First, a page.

Day By Day

Saturday, June 30, 2012

The Environmental Benefits of Capitalism

Walter Russell Mead writes:
Much to the surprise (and, one suspects, the chagrin) of the deranged doomsaying wing of the environmental movement, new forecasts of US CO2 emission are out and they point to an even steeper drop than the last set of predictions.

No cap and trade, no huge new taxes on oil, no draconian driver restrictions, no air conditioning bans, no rationing — and the US is on track to cut its CO2 emissions 17 percent below the 2005 levels by 2020 — and to keep cutting our emissions levels beyond that.
Interesting, and it points toward a reasonable solution to the problems associated with global economic growth.
[The United States of America is living proof that there are more ways to address environmental concerns than the green movement as a whole is willing to admit.

And if the United States can achieve this while blowing off the panicky greens and their tiresome Malthusian agendas, so can China and India. That is a very good thing, because those countries have zero repeat zero interest in  adopting any green measures that slow their growth.

The truth is that if CO2 emissions are going to come down, it’s going to happen the American way rather than the Greenpeace way.
Read it here.

Friday, June 29, 2012

Through the Heart of Europe -- Part 1, To Basel

This Spring we took a long river journey through the heart of the Dark Continent [Europe]. Our journey began at the Frankfort Airport where we were supposed to catch a Lufthansa flight to Basel, Switzerland.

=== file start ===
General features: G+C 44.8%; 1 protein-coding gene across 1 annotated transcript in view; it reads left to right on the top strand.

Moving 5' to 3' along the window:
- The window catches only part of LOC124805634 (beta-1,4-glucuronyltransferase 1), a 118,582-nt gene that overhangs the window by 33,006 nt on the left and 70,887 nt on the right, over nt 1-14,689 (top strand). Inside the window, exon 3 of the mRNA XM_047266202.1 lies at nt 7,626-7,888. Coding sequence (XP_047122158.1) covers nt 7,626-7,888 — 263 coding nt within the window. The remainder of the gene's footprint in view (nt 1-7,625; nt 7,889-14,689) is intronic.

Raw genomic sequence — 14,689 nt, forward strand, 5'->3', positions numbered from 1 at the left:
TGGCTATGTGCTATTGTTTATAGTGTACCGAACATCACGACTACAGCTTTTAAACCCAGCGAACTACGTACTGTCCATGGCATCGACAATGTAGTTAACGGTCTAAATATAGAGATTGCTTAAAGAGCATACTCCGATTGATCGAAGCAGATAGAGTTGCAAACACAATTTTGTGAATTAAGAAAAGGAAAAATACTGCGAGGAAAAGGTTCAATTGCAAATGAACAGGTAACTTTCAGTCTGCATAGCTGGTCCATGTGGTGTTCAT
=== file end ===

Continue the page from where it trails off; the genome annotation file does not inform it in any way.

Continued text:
Unfortunately, when we got to the airport we found that Lufthansa ground crews were threatening a strike and all flights were canceled.

So for ten hours we were stuck at the airport waiting for new flights to be scheduled.

At last we boarded a plane and headed south toward Switzerland. In the distance we could see the Bavarian alps. We arrived in Basel in the evening and were transported to the Rhine river where our boat was waiting for us. The sky above held an interesting conjunction of Jupiter, Venus and the Moon. We hoped it was a good omen.

The sun-deck where I hoped to spend a lot of time as we floated through the heart of Europe.

We went to our cabin and unpacked, explored the boat for a while, then went to sleep. We arose early in the morning and went to the dining room for breakfast where we were greeted by these local residents. I had forgotten just how many swans lived along the Rhine.

Early morning along the Rhine.

Wednesday, June 27, 2012

The Good President (continued) -- The Comeback Kid

From the Washington Examiner:
Remember those billboards erected after anger grew over President Obama's stimulus spending that showed a picture of a grinning George W. Bush asking, "Miss me yet?

Well a consistently growing number of Americans are answering that question with a loud "yes!"
Deep in the latest NBC News/Wall Street Journal poll just published is the first hard evidence that the nation is softening on the 43rd president....
 Read the whole thing here.

Slowly but surely people are starting to take an objective view of George W. Bush and his presidency and as they do his reputation rises. Eventually, one can hope, justice will prevail and his greatness will be recognized.